OL Asper fares well in center of the action


He's played football all his life, but at Bills rookie minicamp this past weekend Mark Asper spent more time at center than he has in all his previous years in football combined.

"It's the most live snaps I've taken there in my entire life," said Asper. "I think I did a good job adjusting to it.

Asper played in 47 games in college at Oregon, but all of his playing time came at guard and tackle. Buffalo's scouting staff was convinced however, that center was a position Asper was more than capable of handling after he volunteered to play it at a postseason all-star game in Arkansas this past winter.

The four practices this past weekend however, proved to be the key testing ground. Asper admitted it was an adjustment.

"Day one it was all I could do to think about getting the ball to the quarterback and thinking about the plays and footwork and the defense and that stuff wasn't really happening," he said. "I had some narrow tunnel vision, but as the days went on I didn't have to think about the snap, it became automatic, so I could start looking to see where the defensive tackles were and then I could see where the linebackers were. The last day I felt real comfortable to see what the whole defense was doing."

Buffalo's offensive staff kept things relatively basic with respect to the scheme, snap counts and quarterback cadence, but Asper by all accounts made progress.

"It's a new position for him, but I think he looks very comfortable," said offensive line coach Joe D'Alessandris.

"Coach 'D' is a real good coach and he let me know that he wouldn't be asking me to do these things if he didn't think I could do it," said Asper. "I did a pretty good job with it I think."

D'Alessandris had to emphasize the communication aspects of the center position to Asper. Having played in the high-speed offense at Oregon the past four years it was somewhat of a foreign concept.

"He told me, 'Quit doing that Oregon stuff!' At Oregon we had that fast, fast tempo and nobody said anything to anybody. Everybody just had to know what they were supposed to do because there was no time to communicate with each other. It was one word, one call and everybody adjusted on the fly," Asper said. "Here he wants it to be just that fast, but you have to say what you do.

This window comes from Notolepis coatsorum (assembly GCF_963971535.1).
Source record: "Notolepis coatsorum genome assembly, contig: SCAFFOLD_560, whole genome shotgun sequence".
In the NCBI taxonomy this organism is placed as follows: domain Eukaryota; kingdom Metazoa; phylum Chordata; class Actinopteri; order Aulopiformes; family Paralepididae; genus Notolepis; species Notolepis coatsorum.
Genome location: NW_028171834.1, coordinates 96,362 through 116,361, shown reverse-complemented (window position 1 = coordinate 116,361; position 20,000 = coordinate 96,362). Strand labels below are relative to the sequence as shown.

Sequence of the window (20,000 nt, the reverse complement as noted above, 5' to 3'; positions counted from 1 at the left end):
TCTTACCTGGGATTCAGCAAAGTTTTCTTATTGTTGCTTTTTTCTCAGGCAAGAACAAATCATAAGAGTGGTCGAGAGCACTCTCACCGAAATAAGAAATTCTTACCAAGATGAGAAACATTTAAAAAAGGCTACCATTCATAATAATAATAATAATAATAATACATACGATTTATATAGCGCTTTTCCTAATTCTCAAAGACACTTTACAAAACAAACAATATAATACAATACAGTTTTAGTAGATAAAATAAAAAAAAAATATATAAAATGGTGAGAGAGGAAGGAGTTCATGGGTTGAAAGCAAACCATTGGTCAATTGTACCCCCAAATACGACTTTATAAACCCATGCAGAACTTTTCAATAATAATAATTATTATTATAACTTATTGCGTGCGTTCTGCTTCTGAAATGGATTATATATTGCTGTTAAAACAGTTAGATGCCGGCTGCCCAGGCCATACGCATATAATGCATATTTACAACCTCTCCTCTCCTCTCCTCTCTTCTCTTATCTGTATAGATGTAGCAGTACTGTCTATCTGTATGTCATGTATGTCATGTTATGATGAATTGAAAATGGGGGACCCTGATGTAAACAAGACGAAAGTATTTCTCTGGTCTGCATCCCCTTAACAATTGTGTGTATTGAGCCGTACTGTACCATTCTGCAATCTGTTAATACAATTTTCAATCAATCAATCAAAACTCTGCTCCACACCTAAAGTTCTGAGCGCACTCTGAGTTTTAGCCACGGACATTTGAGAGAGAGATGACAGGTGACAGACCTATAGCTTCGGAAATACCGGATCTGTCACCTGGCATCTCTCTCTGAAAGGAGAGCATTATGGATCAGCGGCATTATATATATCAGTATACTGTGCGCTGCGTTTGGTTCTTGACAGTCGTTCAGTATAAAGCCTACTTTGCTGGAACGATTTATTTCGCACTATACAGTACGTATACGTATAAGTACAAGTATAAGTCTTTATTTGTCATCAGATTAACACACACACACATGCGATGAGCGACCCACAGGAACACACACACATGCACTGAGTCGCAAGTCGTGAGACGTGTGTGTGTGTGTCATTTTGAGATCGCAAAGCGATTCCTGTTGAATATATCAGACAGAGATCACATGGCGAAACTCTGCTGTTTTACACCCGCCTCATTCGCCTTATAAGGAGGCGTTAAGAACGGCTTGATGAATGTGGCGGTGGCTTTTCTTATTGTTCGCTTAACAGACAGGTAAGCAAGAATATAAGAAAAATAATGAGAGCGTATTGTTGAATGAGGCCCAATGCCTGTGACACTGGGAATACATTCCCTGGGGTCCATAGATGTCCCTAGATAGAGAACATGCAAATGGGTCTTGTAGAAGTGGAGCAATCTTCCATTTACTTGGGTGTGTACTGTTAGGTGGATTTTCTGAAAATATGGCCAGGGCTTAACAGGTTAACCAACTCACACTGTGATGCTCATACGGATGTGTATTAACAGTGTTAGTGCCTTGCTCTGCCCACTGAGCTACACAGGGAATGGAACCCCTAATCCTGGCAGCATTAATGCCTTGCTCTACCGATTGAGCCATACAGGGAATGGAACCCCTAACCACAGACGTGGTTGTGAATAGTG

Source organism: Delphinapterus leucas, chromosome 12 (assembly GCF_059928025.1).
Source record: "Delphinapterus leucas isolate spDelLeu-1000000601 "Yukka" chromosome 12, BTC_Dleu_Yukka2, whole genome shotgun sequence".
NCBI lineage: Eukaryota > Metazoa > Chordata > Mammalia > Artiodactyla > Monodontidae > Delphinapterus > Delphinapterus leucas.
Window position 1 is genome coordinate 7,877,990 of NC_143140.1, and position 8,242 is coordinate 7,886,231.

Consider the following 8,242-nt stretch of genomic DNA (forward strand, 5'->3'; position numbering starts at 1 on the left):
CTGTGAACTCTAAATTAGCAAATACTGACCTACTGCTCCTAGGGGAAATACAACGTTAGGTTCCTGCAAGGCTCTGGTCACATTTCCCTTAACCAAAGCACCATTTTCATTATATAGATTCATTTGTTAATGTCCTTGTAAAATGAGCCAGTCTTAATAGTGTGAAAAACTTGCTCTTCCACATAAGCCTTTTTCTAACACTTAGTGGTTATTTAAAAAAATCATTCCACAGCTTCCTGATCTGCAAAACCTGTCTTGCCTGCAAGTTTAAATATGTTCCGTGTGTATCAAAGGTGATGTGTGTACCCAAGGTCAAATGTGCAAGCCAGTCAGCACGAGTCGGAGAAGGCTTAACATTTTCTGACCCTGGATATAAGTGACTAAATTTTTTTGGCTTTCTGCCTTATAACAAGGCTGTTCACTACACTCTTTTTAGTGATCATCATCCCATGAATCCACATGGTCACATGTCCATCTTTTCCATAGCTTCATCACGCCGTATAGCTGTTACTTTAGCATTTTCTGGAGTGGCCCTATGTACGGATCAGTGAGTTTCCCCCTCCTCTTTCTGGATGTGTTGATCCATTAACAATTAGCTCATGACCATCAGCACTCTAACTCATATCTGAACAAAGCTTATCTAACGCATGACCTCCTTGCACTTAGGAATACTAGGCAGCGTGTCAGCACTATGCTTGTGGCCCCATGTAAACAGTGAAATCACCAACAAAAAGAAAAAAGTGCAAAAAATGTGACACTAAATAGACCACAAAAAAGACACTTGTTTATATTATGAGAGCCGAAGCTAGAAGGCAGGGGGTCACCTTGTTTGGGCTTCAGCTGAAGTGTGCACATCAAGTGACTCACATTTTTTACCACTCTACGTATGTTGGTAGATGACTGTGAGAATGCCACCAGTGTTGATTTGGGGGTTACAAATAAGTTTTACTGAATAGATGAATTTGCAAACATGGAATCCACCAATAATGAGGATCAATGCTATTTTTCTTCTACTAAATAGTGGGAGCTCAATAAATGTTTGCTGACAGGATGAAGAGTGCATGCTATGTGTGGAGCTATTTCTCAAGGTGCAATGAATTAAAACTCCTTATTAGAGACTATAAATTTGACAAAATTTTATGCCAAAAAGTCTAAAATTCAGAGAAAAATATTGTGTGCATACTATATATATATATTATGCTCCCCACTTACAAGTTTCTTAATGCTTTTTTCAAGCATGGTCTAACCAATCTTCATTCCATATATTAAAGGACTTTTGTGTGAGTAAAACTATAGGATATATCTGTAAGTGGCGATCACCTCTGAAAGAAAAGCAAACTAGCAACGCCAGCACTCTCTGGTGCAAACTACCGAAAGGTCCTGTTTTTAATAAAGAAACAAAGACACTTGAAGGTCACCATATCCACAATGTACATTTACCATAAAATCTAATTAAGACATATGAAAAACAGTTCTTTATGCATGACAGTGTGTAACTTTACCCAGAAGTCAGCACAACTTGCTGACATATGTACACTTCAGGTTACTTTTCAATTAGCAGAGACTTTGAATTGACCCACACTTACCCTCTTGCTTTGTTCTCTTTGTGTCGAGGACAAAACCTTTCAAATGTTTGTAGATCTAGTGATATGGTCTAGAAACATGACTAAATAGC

"So I would know what I was supposed to do, but initially it was hard to think and tell the guard, 'Hey I'm going to work with you to that linebacker.' I would just do it and he would say, 'You've got to tell him. Everyone else has to know what's going on. You've got to open your mouth.' That's maybe been the biggest adjustment."

Asper believes having played guard and tackle in college has helped him more quickly understand the blocking assignments of his linemates within the scheme. It also helped him transition to the other interior line positions when called upon this past weekend.

"On Saturday we were limited on bodies a little bit and he asked me to flip over to left guard. I just fit right in," he said. "Then on Sunday I played a little at right guard and left guard and it was seamless."   

That kind of versatility is going to give Asper a solid opportunity to push some of the veteran interior linemen that also offer guard-center ability.

Right now Asper is just focused on his own game, but he was encouraged by the way he was able to perform coming in cold at the center spot.

"I've played football for a long time so I know if you have a bad snap or a bad play or something happens there's another one about to happen in 25 to 40 seconds so don't wasted too much time beating yourself up," he said. "Only let one bad play be one bad play, not two bad plays. Overall it felt good."

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